It wasn't supposed to be this way. In the spring of 2000, Francis Collins and Craig Venter announced at a White House news conference the completion of "the first draft" of the mapping and sequencing of the human DNA. With President Bill Clinton and Prime Minister Tony Blair nodding their approval, Collins and Venter agreed that racial classifications make no sense at the molecular level; we humans are 99.9% alike in our DNA. News media around the world picked up the story, intrigued by science's definitive refutation of racial thinking.
Not so fast. While we may all be 99.9% alike, there are three billion base pairs of human DNA, which leaves at least three million points of difference (single nucleotide polymorphisms, or SNP's) between any two people. Armed with the promise of powerful new computer-driven technology, scientific attention is becoming riveted to that remaining 0.1% of genetic difference.
Why has science turned - after only a few years - from repudiating the existence of racial differences between human beings to generating a near obsession with them?
Around the same time that the first draft of the human genome was being completed, IBM announced the development of a new Super Computer capable of performing 7.3 trillion calculations per second on human DNA. The original idea was that greater computing capacity would enable particularized therapies, because we could now turn our attention to individual differences in everything from gene therapy to the delivery of pharmaceuticals.
But gene therapy has run up against a brick wall. An experiment at the University of Pennsylvania resulted in the death of the patient, Jesse Gelsinger, in late 1999. Then another gene therapy experiment in France generated leukemia in several patients - and the protocols were stopped immediately.
So the blind alley of gene therapy has sent biotechnology heading full throttle down the road of drug development, based on the new genomics. Here, researchers are keen to exploit national, ethnic, and racial bio-databanks. A breakthrough came in December 1998, when Iceland's parliament approved a bill giving a private biotechnology company legal access to a comprehensive genetic database - the first of its kind - for the country's entire population of 270,000.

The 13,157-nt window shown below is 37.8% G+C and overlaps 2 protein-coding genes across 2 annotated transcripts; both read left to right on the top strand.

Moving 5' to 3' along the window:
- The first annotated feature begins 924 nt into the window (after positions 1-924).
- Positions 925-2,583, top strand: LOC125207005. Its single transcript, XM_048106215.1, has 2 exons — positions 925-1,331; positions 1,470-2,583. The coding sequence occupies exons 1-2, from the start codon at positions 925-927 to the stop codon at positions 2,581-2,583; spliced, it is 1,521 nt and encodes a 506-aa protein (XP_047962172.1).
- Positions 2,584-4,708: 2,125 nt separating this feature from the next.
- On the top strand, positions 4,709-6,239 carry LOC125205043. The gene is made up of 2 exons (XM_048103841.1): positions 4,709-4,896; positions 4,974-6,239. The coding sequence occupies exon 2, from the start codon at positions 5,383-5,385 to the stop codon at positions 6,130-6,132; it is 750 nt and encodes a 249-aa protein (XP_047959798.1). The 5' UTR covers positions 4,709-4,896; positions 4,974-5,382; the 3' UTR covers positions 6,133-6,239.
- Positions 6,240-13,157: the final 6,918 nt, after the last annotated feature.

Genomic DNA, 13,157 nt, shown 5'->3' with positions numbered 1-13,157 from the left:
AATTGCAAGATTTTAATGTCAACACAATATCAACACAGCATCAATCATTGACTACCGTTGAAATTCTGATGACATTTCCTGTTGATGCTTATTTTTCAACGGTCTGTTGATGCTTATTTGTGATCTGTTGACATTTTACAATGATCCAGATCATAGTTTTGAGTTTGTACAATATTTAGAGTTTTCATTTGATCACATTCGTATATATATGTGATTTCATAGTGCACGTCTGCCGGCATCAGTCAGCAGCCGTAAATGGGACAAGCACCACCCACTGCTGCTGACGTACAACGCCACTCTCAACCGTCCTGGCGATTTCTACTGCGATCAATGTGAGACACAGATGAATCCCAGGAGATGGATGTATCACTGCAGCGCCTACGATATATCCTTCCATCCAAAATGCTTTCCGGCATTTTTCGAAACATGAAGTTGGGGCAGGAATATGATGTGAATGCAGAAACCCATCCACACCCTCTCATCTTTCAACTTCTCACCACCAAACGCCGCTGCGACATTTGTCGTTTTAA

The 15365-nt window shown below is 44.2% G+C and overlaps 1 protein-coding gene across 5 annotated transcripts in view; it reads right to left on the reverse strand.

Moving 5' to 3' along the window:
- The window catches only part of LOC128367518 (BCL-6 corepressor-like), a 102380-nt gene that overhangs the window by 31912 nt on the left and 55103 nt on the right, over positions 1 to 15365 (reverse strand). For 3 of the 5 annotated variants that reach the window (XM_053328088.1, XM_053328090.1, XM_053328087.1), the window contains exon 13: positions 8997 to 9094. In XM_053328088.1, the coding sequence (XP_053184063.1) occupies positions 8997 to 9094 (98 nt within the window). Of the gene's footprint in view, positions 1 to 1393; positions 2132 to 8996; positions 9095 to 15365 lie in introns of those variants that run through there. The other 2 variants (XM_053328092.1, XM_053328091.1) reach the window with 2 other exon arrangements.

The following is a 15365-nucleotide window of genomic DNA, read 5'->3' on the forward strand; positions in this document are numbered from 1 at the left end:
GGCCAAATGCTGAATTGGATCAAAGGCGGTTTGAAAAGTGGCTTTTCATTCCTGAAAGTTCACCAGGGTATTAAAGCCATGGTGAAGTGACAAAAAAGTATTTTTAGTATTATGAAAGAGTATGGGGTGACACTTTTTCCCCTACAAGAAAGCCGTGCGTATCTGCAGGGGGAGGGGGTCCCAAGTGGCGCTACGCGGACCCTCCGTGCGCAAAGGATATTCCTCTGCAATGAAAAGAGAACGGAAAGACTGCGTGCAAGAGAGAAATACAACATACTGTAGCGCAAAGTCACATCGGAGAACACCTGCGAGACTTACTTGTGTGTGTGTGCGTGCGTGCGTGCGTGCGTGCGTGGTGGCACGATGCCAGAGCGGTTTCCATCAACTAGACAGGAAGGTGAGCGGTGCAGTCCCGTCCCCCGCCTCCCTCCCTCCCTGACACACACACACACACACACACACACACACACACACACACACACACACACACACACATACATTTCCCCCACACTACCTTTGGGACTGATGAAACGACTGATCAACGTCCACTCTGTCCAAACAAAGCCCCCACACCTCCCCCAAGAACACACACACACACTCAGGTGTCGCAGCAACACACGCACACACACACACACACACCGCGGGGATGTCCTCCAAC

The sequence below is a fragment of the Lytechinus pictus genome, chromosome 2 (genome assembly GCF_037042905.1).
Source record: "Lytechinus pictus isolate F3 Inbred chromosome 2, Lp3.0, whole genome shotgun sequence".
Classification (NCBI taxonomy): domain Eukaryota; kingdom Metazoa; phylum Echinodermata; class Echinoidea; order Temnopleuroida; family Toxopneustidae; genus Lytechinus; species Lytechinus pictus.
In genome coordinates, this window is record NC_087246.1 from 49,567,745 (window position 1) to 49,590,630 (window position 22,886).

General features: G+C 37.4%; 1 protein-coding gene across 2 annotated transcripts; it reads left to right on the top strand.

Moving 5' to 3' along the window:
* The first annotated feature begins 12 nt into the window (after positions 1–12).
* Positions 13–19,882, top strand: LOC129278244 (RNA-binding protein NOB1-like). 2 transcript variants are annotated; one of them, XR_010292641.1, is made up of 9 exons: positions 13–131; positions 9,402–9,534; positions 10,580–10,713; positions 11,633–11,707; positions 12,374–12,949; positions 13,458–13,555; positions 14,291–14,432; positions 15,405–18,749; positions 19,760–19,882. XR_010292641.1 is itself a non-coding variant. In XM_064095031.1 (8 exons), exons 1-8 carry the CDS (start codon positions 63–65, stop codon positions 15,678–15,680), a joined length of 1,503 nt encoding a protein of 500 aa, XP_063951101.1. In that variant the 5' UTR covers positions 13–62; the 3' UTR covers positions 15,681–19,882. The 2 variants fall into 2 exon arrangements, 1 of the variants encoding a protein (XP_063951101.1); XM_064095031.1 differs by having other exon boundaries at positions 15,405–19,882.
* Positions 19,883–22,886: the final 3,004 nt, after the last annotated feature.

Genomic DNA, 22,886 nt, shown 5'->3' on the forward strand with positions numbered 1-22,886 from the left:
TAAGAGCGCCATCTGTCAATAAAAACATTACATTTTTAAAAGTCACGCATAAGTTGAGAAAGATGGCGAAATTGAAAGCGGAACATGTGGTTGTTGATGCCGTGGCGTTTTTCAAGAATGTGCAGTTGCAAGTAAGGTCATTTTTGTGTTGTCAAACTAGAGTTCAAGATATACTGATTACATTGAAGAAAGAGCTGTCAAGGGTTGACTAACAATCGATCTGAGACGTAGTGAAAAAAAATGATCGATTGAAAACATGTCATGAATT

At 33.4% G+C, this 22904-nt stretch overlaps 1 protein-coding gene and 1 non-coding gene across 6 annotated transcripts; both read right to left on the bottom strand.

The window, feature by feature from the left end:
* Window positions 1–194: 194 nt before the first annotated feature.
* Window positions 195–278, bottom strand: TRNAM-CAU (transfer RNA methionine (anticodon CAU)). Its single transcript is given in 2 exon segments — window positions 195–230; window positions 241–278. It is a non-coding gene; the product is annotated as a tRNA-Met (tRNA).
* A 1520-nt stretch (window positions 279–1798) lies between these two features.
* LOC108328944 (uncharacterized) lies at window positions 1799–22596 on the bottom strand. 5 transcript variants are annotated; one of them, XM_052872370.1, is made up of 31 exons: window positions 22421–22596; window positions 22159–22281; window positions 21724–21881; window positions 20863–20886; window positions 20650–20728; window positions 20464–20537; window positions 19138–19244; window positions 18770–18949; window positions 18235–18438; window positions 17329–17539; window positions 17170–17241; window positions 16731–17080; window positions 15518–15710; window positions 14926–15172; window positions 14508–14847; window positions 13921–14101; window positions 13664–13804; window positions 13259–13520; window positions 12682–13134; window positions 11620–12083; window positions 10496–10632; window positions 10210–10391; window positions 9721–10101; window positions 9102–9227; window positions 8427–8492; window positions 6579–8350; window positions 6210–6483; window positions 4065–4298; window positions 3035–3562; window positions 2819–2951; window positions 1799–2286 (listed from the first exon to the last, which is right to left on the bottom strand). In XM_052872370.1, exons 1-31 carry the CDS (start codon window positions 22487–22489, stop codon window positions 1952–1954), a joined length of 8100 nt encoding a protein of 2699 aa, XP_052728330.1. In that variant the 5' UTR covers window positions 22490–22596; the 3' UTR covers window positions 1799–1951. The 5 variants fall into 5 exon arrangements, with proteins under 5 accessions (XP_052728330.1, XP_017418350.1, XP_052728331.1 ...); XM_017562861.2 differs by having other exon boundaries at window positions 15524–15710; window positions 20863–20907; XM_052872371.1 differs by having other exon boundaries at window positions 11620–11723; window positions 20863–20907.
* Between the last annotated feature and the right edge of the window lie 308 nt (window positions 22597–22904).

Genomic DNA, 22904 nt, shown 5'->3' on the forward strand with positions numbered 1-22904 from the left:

Iceland has kept medical data on its population for more than a century, including records of the deceased. By combining both stored and newly collected blood and tissue samples, and supplementing these with detailed genealogical charts and records, the biotechnology company believes that it has gained a head start in searching for genes that are implicated in human disease.
What is worrisome, however, is the putative "ethnic purity" of the database. According to the magazine Science , Iceland's "isolated position" and catastrophes that "wiped out large parts of [its] population" have left it with "a remarkably homogenic gene pool." This makes it "relatively easy to track down disease-causing mutations that might form the basis for new tests and therapies."
Here was the foot in the door, the first step toward conceptualizing strategies of research and then delivery of drugs to populations that are defined by ethnicity and race. The next step was not long in coming. In March 2001, the United States Food and Drug Administration (FDA) allowed the biotech firm NitroMed to proceed with a full-scale clinical trial of what has been touted as "the first ethnic drug." The trial itself was the first ever "conducted exclusively in black men and women suffering from heart failure."
The drug, BiDil, is designed to treat or prevent congestive heart failure by raising low or depleted levels of nitric oxide in the blood. It was originally designed for a wide population base, and race was irrelevant. But early clinical studies revealed no compelling results, and an FDA advisory panel voted 9 to 3 against the drug's approval.
However, BiDil was suddenly born again as a racialized remedy. This is all the more remarkable because, by concentrating only on blacks, the clinical trials now under way can have little or nothing compelling to say about comparative results according to supposed racial differences between humans.
Moreover, the underlying epidemiological mistake of such "racial medicine" is obvious. As Michael Klag and his colleagues showed a decade ago, in general, the darker one's skin color, the higher the rate of hypertension for American blacks, even within the African American community. The differences were not biological or genetic in origin , but biological in effect due to stress-related outcomes of darker skin color: reduced access to valued social goods such as employment, promotion, housing, etc.
Unfortunately, while the new mantra of biotechnology is to claim that someday soon pharmaceuticals will be marketed to individuals based on their DNA, the fundamental truth is that selling drugs is still a mass-market business. Target markets consist of groups and population aggregates, not individuals. So, for the pharmaceutical industry, racial categorizations make economic sense.
It has always been difficult to use the market to battle racial discrimination, and many governments nowadays behave as though they would prefer to give up the fight. But racialized drugs? They may be coming soon, accompanied by the retrograde racial thinking - with its full range of dangerous assumptions and historical associations - that molecular biology was supposed to have dispelled.